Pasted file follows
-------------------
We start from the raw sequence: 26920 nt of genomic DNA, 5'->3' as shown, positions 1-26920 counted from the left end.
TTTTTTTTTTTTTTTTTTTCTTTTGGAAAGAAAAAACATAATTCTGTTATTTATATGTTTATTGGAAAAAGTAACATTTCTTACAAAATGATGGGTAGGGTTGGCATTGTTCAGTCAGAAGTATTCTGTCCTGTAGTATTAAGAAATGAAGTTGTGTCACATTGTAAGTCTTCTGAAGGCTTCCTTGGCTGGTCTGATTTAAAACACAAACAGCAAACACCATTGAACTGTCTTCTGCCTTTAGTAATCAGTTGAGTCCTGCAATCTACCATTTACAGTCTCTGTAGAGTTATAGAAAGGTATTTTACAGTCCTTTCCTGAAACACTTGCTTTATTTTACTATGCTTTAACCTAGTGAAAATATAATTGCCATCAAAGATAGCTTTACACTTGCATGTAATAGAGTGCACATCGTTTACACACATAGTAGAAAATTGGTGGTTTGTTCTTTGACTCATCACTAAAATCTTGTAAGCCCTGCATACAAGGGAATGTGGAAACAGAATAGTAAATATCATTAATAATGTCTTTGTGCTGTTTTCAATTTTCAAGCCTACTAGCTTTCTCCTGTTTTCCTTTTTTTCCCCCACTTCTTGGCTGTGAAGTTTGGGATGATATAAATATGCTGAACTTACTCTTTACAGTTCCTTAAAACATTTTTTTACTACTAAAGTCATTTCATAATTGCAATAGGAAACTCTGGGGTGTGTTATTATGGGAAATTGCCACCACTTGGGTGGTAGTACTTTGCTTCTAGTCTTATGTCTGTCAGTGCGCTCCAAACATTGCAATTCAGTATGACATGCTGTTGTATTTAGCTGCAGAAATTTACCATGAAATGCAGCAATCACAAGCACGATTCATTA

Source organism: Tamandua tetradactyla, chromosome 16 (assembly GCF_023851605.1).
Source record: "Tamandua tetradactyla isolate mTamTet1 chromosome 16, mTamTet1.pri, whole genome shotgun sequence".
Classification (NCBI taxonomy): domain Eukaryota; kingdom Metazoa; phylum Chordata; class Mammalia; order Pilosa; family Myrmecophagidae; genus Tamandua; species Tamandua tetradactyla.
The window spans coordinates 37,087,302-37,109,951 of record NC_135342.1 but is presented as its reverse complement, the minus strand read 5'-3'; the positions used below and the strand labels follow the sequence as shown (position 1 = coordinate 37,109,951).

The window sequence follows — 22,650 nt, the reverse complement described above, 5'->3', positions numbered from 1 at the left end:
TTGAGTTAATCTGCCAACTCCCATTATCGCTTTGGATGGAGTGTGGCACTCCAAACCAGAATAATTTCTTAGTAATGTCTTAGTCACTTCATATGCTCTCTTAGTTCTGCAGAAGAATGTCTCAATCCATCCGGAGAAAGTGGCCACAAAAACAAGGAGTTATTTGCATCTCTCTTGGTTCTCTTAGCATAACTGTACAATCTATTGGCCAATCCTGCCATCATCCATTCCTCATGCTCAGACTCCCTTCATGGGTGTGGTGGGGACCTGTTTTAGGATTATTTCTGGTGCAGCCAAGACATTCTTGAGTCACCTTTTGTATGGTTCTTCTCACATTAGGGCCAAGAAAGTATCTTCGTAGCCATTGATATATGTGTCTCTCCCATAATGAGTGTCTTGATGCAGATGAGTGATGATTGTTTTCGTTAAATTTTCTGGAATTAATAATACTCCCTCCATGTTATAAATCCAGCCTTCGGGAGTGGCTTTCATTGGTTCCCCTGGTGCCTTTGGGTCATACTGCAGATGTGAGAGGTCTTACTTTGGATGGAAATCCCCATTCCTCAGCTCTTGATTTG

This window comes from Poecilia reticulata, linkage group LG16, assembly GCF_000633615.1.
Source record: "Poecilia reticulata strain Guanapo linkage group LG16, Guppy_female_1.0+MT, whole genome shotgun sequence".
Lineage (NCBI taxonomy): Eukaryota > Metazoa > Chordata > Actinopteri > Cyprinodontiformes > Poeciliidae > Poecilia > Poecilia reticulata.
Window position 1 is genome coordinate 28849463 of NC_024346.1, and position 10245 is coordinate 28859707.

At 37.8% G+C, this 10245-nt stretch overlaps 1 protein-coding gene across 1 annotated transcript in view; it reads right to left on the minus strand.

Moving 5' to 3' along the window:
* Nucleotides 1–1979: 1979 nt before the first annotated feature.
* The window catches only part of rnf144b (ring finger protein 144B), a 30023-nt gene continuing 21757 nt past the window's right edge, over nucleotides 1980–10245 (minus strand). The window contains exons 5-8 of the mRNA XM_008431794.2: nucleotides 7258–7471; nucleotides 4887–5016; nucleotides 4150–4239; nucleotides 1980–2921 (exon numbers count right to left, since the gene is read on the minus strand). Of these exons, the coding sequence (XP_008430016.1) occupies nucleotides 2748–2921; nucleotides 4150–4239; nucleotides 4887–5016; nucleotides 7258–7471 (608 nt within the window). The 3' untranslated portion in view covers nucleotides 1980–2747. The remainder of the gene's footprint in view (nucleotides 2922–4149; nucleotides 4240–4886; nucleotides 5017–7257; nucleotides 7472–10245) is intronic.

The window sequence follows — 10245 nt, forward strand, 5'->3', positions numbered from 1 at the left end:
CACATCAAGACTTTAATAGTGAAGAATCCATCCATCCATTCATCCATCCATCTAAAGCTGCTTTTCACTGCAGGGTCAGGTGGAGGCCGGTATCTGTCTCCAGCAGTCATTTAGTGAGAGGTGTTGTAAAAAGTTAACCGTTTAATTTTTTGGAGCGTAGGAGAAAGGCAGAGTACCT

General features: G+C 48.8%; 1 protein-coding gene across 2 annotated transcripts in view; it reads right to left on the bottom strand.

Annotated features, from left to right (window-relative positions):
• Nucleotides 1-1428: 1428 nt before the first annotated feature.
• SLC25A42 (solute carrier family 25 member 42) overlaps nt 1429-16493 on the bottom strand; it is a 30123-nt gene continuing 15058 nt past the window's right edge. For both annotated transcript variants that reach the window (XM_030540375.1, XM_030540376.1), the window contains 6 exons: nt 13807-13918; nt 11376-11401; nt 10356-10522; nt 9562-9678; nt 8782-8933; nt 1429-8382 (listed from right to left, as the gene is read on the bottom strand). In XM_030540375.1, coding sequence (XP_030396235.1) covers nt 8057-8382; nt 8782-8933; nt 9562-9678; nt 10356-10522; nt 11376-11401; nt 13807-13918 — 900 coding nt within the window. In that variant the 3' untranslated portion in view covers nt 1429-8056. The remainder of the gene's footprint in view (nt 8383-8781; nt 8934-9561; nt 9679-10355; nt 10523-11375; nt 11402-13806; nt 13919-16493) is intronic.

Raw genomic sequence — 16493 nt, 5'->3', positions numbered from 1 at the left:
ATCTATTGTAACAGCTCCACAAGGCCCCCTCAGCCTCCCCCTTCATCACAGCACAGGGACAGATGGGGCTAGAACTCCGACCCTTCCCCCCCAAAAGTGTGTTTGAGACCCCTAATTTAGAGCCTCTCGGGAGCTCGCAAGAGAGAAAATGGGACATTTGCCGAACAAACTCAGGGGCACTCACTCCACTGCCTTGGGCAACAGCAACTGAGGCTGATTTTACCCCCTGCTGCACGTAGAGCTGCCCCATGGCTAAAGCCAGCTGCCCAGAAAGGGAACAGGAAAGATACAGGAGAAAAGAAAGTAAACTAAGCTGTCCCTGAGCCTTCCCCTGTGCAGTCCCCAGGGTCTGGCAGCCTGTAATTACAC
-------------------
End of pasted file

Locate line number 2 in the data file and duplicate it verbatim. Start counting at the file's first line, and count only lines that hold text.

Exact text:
TTTTTTTTTTTTTTTTTTTCTTTTGGAAAGAAAAAACATAATTCTGTTATTTATATGTTTATTGGAAAAAGTAACATTTCTTACAAAATGATGGGTAGGGTTGGCATTGTTCAGTCAGAAGTATTCTGTCCTGTAGTATTAAGAAATGAAGTTGTGTCACATTGTAAGTCTTCTGAAGGCTTCCTTGGCTGGTCTGATTTAAAACACAAACAGCAAACACCATTGAACTGTCTTCTGCCTTTAGTAATCAGTTGAGTCCTGCAATCTACCATTTACAGTCTCTGTAGAGTTATAGAAAGGTATTTTACAGTCCTTTCCTGAAACACTTGCTTTATTTTACTATGCTTTAACCTAGTGAAAATATAATTGCCATCAAAGATAGCTTTACACTTGCATGTAATAGAGTGCACATCGTTTACACACATAGTAGAAAATTGGTGGTTTGTTCTTTGACTCATCACTAAAATCTTGTAAGCCCTGCATACAAGGGAATGTGGAAACAGAATAGTAAATATCATTAATAATGTCTTTGTGCTGTTTTCAATTTTCAAGCCTACTAGCTTTCTCCTGTTTTCCTTTTTTTCCCCCACTTCTTGGCTGTGAAGTTTGGGATGATATAAATATGCTGAACTTACTCTTTACAGTTCCTTAAAACATTTTTTTACTACTAAAGTCATTTCATAATTGCAATAGGAAACTCTGGGGTGTGTTATTATGGGAAATTGCCACCACTTGGGTGGTAGTACTTTGCTTCTAGTCTTATGTCTGTCAGTGCGCTCCAAACATTGCAATTCAGTATGACATGCTGTTGTATTTAGCTGCAGAAATTTACCATGAAATGCAGCAATCACAAGCACGATTCATTA